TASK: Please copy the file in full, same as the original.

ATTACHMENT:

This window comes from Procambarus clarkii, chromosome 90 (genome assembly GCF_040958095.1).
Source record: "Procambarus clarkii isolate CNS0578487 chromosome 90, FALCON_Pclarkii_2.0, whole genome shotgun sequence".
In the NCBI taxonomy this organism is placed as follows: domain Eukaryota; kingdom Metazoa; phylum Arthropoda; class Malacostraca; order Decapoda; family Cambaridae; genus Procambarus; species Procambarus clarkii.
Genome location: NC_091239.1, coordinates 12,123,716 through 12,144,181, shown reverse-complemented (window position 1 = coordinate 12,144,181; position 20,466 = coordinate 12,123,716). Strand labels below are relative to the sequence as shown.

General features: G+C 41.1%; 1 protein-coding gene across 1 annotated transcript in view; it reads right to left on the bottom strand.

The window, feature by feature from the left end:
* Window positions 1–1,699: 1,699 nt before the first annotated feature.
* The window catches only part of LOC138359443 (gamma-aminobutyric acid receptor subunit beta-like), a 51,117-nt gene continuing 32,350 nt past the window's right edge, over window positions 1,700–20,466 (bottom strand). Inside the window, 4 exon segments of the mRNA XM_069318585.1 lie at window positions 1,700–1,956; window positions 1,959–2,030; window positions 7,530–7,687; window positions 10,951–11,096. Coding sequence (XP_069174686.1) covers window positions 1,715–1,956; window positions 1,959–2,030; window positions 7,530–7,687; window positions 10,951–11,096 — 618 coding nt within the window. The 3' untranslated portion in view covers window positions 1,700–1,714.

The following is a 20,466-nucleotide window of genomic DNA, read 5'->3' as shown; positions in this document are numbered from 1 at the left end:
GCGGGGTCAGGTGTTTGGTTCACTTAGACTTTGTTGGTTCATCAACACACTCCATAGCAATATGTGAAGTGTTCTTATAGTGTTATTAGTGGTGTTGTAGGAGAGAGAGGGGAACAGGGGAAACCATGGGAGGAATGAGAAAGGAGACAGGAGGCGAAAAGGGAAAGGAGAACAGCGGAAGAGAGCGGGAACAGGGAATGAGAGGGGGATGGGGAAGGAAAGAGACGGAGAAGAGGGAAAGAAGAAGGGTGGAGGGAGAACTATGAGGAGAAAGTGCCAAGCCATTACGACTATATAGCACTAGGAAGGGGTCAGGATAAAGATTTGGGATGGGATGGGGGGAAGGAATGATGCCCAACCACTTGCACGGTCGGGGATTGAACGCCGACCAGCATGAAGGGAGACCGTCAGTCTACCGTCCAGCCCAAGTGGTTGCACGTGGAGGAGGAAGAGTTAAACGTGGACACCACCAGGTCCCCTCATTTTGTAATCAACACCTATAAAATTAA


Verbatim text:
This window comes from Procambarus clarkii, chromosome 90 (genome assembly GCF_040958095.1).
Source record: "Procambarus clarkii isolate CNS0578487 chromosome 90, FALCON_Pclarkii_2.0, whole genome shotgun sequence".
In the NCBI taxonomy this organism is placed as follows: domain Eukaryota; kingdom Metazoa; phylum Arthropoda; class Malacostraca; order Decapoda; family Cambaridae; genus Procambarus; species Procambarus clarkii.
Genome location: NC_091239.1, coordinates 12,123,716 through 12,144,181, shown reverse-complemented (window position 1 = coordinate 12,144,181; position 20,466 = coordinate 12,123,716). Strand labels below are relative to the sequence as shown.

General features: G+C 41.1%; 1 protein-coding gene across 1 annotated transcript in view; it reads right to left on the bottom strand.

The window, feature by feature from the left end:
* Window positions 1–1,699: 1,699 nt before the first annotated feature.
* The window catches only part of LOC138359443 (gamma-aminobutyric acid receptor subunit beta-like), a 51,117-nt gene continuing 32,350 nt past the window's right edge, over window positions 1,700–20,466 (bottom strand). Inside the window, 4 exon segments of the mRNA XM_069318585.1 lie at window positions 1,700–1,956; window positions 1,959–2,030; window positions 7,530–7,687; window positions 10,951–11,096. Coding sequence (XP_069174686.1) covers window positions 1,715–1,956; window positions 1,959–2,030; window positions 7,530–7,687; window positions 10,951–11,096 — 618 coding nt within the window. The 3' untranslated portion in view covers window positions 1,700–1,714.

The following is a 20,466-nucleotide window of genomic DNA, read 5'->3' as shown; positions in this document are numbered from 1 at the left end:
GCGGGGTCAGGTGTTTGGTTCACTTAGACTTTGTTGGTTCATCAACACACTCCATAGCAATATGTGAAGTGTTCTTATAGTGTTATTAGTGGTGTTGTAGGAGAGAGAGGGGAACAGGGGAAACCATGGGAGGAATGAGAAAGGAGACAGGAGGCGAAAAGGGAAAGGAGAACAGCGGAAGAGAGCGGGAACAGGGAATGAGAGGGGGATGGGGAAGGAAAGAGACGGAGAAGAGGGAAAGAAGAAGGGTGGAGGGAGAACTATGAGGAGAAAGTGCCAAGCCATTACGACTATATAGCACTAGGAAGGGGTCAGGATAAAGATTTGGGATGGGATGGGGGGAAGGAATGATGCCCAACCACTTGCACGGTCGGGGATTGAACGCCGACCAGCATGAAGGGAGACCGTCAGTCTACCGTCCAGCCCAAGTGGTTGCACGTGGAGGAGGAAGAGTTAAACGTGGACACCACCAGGTCCCCTCATTTTGTAATCAACACCTATAAAATTAA